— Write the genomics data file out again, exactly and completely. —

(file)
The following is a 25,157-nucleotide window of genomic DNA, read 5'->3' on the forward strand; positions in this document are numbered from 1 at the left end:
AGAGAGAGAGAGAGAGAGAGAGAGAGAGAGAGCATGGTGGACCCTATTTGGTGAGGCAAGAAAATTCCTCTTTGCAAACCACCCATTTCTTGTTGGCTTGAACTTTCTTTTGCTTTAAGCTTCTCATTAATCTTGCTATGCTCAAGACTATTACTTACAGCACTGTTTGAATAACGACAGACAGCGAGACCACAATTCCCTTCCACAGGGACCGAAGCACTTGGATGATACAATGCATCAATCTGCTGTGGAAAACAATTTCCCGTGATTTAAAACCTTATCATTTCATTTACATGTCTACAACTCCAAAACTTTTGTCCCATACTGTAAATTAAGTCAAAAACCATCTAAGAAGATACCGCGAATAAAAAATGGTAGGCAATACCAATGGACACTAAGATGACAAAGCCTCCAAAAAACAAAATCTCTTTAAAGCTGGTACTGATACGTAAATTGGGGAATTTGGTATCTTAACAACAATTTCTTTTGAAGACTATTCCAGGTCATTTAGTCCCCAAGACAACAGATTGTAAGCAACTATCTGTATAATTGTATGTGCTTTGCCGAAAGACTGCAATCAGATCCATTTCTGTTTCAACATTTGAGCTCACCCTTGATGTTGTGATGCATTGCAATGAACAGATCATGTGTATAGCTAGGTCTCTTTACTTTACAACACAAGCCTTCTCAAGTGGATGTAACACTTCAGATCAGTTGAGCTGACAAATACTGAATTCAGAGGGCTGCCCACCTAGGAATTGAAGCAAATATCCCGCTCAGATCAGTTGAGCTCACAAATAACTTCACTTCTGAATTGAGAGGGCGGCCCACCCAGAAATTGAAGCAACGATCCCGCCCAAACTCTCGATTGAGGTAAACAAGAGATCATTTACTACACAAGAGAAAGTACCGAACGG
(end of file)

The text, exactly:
The following is a 25,157-nucleotide window of genomic DNA, read 5'->3' on the forward strand; positions in this document are numbered from 1 at the left end:
AGAGAGAGAGAGAGAGAGAGAGAGAGAGAGAGCATGGTGGACCCTATTTGGTGAGGCAAGAAAATTCCTCTTTGCAAACCACCCATTTCTTGTTGGCTTGAACTTTCTTTTGCTTTAAGCTTCTCATTAATCTTGCTATGCTCAAGACTATTACTTACAGCACTGTTTGAATAACGACAGACAGCGAGACCACAATTCCCTTCCACAGGGACCGAAGCACTTGGATGATACAATGCATCAATCTGCTGTGGAAAACAATTTCCCGTGATTTAAAACCTTATCATTTCATTTACATGTCTACAACTCCAAAACTTTTGTCCCATACTGTAAATTAAGTCAAAAACCATCTAAGAAGATACCGCGAATAAAAAATGGTAGGCAATACCAATGGACACTAAGATGACAAAGCCTCCAAAAAACAAAATCTCTTTAAAGCTGGTACTGATACGTAAATTGGGGAATTTGGTATCTTAACAACAATTTCTTTTGAAGACTATTCCAGGTCATTTAGTCCCCAAGACAACAGATTGTAAGCAACTATCTGTATAATTGTATGTGCTTTGCCGAAAGACTGCAATCAGATCCATTTCTGTTTCAACATTTGAGCTCACCCTTGATGTTGTGATGCATTGCAATGAACAGATCATGTGTATAGCTAGGTCTCTTTACTTTACAACACAAGCCTTCTCAAGTGGATGTAACACTTCAGATCAGTTGAGCTGACAAATACTGAATTCAGAGGGCTGCCCACCTAGGAATTGAAGCAAATATCCCGCTCAGATCAGTTGAGCTCACAAATAACTTCACTTCTGAATTGAGAGGGCGGCCCACCCAGAAATTGAAGCAACGATCCCGCCCAAACTCTCGATTGAGGTAAACAAGAGATCATTTACTACACAAGAGAAAGTACCGAACGG